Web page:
“Looking at the empty walls I immediately knew how I could use them. Eventually I was able to create temporary porn art exhibitions. In mid-April [this year] we celebrated our hundredth exhibition,” she said.

Constant battle

The gallery, situated in the centre of Zurich close to a sex cinema, got a curious welcome from the locals. With their good value wines, karaoke evenings and porno-chic appeal, exhibition openings at “Edi’s Weinstube” have been steadily pulling in ever bigger crowds. But despite enthusiastic throngs, the paintings rarely sell.
“It’s one thing to be curious about an erotic or pornographic painting but something quite different to take home a work of art that will be looked at by your wife or mother-in-law,” Stähli joked.
In general, artists approach her directly. While some are already quite well known, others remain in the shadows struggling to seek legitimacy for their work.
“We have been constantly battling with the authorities, police and public morality. They never wanted to face the reality and accept that porn, like prostitution, may have positive effects if practised with respect and based on artistic criteria,” she declared.
“Unfortunately the situation hasn’t changed much. New businesses have moved into the area and think it’s cool to set up an old cabaret. But as soon as they see the more explicit images their moral side takes over and they don’t hesitate to use censorship.”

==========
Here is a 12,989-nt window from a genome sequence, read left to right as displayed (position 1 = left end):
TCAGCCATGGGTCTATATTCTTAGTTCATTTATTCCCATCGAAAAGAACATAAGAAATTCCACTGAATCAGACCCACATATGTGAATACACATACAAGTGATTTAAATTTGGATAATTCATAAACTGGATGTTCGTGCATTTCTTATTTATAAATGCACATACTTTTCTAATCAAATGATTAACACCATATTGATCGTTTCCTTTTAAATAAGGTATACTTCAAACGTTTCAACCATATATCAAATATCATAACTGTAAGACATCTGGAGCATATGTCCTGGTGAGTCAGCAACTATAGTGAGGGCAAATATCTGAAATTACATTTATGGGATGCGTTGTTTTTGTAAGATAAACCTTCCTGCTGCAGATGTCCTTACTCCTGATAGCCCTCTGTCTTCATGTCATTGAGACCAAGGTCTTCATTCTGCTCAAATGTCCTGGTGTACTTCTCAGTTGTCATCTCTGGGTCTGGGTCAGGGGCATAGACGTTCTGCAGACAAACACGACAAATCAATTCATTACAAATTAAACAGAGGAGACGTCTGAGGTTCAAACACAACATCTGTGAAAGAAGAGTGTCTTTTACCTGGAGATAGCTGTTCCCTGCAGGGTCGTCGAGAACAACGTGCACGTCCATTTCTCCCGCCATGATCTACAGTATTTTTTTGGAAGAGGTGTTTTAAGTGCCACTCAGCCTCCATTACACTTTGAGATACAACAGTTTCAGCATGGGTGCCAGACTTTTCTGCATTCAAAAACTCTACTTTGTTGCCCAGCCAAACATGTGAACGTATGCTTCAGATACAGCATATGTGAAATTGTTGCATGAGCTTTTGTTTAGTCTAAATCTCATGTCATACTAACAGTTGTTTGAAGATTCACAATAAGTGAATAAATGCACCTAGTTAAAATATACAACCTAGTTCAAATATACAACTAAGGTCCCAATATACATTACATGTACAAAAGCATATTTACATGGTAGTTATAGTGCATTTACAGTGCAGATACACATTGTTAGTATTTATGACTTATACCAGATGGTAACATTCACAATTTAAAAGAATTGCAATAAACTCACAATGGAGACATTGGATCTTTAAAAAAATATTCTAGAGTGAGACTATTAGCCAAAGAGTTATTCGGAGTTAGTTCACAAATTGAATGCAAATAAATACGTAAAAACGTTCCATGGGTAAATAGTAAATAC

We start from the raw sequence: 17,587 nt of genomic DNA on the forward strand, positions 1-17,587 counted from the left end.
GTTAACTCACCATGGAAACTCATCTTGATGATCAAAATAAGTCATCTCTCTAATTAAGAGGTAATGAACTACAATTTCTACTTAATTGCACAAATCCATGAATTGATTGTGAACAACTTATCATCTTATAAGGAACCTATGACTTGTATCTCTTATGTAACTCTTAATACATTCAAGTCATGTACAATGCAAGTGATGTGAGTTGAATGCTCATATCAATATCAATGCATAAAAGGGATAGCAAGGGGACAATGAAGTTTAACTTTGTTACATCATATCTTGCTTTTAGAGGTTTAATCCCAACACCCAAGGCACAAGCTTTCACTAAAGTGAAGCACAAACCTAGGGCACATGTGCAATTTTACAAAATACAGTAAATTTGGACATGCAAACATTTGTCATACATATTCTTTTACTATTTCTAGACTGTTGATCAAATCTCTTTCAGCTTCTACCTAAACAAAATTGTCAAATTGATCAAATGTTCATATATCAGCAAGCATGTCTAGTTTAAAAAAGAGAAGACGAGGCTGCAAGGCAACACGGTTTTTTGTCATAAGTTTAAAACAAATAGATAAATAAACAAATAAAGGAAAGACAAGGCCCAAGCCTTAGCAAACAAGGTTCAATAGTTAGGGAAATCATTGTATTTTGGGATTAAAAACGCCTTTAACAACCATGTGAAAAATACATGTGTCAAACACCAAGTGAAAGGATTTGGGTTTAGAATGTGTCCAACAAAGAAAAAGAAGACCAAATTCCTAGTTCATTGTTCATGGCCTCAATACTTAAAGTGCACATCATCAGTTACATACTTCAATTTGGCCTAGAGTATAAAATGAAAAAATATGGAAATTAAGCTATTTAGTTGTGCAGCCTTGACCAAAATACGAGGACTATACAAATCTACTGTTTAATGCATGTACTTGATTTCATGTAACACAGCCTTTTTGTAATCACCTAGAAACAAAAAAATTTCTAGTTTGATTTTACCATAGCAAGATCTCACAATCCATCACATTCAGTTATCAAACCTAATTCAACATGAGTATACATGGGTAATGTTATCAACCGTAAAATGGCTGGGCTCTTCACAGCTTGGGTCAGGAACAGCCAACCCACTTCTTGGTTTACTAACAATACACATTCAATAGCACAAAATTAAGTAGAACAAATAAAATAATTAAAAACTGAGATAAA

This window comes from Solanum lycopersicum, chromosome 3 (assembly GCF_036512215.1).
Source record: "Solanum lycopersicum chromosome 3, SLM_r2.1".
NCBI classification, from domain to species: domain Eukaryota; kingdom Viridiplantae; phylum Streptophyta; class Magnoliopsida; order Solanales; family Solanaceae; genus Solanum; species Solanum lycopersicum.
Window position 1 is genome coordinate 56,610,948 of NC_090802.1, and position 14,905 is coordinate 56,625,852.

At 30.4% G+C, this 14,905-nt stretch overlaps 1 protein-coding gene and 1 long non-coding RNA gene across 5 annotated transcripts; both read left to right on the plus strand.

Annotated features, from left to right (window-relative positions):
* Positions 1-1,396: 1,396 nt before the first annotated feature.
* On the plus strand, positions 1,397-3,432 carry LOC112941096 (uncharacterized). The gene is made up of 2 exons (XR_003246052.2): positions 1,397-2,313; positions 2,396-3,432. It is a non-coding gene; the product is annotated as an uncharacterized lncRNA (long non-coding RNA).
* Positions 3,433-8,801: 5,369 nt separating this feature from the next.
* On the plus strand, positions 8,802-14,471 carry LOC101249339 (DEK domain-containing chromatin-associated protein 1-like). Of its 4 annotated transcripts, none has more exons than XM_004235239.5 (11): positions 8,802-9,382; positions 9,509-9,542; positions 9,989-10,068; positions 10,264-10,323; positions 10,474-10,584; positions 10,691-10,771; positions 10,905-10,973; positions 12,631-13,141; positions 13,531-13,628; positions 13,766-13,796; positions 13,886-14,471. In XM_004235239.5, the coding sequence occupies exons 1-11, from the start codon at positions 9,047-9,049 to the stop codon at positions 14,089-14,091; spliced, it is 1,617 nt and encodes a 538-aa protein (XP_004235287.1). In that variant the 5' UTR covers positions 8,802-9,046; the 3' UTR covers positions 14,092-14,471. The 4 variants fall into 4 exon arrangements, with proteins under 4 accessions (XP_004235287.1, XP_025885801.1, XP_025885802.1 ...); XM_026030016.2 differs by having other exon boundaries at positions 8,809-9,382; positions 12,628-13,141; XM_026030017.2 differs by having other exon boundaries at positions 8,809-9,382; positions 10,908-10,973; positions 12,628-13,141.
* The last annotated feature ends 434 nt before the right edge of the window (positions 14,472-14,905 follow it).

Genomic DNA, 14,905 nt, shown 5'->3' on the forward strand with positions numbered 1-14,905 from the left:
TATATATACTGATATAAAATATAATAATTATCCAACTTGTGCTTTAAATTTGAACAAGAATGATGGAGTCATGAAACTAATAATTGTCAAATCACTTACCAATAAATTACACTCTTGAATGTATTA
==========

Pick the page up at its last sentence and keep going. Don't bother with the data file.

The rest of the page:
No labels

Apart from porn stars and the odd director, Zoë Stähli is one of only a handful of women working in the Swiss porn industry. But she says she does not claim to be a feminist.
“I’m all for demanding equal rights between men and women, but at the same time I feel certain nostalgia for virile men of the past – the ones who used to hold open doors for me when I went into a restaurant, for example,” she said.
The polarised debate over the rights and wrongs of pornography continues to rage in feminist circles. Meanwhile, a number of female directors are producing films targeting mixed audiences.   
“There are some female directors out there producing really hard-core short films and male producers trying to attract a female audience by making boring films in which actors kiss for half an hour before anything juicy happens.”
Stähli said she cannot understand the need to put labels on art or on men and women.
“The women who come to the wine bar are often more uninhibited than the men. Ironically they talk about sex more openly. The same goes for female artists: most of them produce paintings or photos that are pretty explicit,” she said.
“When people look at famous works of art, they never consider whether they are erotic or pornographic, while lesser known artists have trouble getting themselves known and are constantly seeking legitimacy. We have to struggle against this kind of conformism. The rest is just a question of semantics.”


Stefania Summermatter, www.swissinfo.ch
(Translated by Simon Bradley)